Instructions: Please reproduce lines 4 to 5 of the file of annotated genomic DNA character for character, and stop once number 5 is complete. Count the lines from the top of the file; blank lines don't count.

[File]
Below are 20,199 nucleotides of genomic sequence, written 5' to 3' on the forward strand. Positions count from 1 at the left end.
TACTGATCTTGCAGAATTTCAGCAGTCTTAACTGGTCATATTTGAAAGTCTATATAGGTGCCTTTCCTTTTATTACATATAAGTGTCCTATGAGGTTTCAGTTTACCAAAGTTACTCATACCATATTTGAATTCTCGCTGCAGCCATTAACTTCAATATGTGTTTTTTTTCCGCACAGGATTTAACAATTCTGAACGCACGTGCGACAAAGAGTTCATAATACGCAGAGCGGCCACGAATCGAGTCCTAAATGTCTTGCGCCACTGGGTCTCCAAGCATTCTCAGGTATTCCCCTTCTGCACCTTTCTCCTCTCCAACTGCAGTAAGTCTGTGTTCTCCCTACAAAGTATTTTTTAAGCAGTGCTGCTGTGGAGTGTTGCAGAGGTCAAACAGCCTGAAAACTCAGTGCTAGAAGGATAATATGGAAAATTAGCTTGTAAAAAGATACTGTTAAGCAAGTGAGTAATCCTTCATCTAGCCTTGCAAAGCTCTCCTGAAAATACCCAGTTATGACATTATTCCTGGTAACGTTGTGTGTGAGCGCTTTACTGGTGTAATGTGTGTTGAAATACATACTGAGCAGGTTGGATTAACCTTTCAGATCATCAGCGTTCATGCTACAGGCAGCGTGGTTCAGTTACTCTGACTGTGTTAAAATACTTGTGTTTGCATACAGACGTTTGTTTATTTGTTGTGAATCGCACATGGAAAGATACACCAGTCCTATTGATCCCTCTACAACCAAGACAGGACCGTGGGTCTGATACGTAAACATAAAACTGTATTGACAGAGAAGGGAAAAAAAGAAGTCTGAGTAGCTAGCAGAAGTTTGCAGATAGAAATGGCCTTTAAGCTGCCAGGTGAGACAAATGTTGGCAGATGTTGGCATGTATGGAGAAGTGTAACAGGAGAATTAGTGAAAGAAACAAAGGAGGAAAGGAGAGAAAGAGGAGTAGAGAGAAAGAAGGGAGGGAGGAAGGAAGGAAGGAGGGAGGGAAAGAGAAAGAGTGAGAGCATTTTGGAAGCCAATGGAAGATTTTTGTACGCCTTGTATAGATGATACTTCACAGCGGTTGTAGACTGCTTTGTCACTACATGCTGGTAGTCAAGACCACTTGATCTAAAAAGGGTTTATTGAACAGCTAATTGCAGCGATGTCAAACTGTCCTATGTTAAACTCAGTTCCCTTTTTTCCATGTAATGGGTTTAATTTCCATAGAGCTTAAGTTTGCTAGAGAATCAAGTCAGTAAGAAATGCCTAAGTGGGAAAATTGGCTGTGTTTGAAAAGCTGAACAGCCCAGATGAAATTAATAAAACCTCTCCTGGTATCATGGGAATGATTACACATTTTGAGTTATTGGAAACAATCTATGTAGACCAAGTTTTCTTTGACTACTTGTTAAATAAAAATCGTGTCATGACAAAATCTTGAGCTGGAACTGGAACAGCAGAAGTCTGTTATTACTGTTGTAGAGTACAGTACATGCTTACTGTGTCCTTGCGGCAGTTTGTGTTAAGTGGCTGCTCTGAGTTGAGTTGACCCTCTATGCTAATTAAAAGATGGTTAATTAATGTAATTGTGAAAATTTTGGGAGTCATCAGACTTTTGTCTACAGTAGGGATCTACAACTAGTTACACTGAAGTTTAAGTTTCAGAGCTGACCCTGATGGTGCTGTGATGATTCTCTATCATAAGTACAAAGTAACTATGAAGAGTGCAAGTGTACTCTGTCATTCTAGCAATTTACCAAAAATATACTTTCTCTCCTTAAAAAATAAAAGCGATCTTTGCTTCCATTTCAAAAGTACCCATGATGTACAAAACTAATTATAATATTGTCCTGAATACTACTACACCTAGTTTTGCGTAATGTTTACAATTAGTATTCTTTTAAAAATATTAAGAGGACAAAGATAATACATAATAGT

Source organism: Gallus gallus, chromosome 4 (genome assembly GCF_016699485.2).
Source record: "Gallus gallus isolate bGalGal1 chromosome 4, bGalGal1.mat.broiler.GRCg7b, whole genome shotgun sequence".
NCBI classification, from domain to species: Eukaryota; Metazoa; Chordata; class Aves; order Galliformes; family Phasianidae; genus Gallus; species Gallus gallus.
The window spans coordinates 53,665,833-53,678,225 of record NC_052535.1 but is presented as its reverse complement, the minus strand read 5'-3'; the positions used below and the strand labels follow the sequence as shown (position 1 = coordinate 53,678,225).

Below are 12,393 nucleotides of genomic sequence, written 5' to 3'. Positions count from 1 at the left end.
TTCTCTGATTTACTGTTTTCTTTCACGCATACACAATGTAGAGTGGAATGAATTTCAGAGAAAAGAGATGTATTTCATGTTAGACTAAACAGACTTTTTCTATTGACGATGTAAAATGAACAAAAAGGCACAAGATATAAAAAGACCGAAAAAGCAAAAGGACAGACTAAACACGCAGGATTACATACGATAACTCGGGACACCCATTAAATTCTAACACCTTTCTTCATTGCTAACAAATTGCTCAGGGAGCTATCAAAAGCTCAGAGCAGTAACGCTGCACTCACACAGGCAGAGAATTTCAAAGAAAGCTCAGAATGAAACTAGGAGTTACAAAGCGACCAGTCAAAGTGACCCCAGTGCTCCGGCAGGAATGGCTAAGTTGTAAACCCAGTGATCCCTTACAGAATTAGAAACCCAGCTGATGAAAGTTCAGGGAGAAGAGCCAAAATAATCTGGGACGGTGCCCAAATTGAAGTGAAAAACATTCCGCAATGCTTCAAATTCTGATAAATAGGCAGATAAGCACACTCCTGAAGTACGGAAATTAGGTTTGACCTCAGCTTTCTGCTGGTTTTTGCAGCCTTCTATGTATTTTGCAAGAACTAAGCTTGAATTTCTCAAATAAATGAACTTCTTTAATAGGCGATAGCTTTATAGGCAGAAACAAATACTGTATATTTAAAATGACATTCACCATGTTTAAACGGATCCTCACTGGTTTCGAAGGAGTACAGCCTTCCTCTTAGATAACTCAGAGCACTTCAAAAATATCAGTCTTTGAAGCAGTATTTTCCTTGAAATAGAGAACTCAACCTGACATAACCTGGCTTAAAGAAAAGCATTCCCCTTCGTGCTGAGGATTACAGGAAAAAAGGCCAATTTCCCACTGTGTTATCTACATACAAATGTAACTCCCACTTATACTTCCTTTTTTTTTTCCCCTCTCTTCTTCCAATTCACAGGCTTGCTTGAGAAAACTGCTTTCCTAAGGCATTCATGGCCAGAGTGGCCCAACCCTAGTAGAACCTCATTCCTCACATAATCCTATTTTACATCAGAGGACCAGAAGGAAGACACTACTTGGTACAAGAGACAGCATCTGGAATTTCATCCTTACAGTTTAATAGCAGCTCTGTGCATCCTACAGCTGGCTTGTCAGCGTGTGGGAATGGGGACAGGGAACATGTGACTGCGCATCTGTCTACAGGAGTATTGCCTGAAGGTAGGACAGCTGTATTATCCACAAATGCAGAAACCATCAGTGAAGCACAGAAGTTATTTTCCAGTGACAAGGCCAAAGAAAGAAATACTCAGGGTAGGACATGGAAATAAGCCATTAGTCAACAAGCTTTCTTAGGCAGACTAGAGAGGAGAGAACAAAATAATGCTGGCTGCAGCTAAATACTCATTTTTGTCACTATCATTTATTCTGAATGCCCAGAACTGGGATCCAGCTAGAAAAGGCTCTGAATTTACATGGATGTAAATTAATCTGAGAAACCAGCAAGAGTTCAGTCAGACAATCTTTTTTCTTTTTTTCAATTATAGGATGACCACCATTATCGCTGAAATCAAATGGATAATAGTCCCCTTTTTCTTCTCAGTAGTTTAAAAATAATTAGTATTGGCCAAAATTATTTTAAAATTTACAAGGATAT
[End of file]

Source record: "Gallus gallus isolate bGalGal1 chromosome 4, bGalGal1.mat.broiler.GRCg7b, whole genome shotgun sequence".
NCBI classification, from domain to species: Eukaryota; Metazoa; Chordata; class Aves; order Galliformes; family Phasianidae; genus Gallus; species Gallus gallus.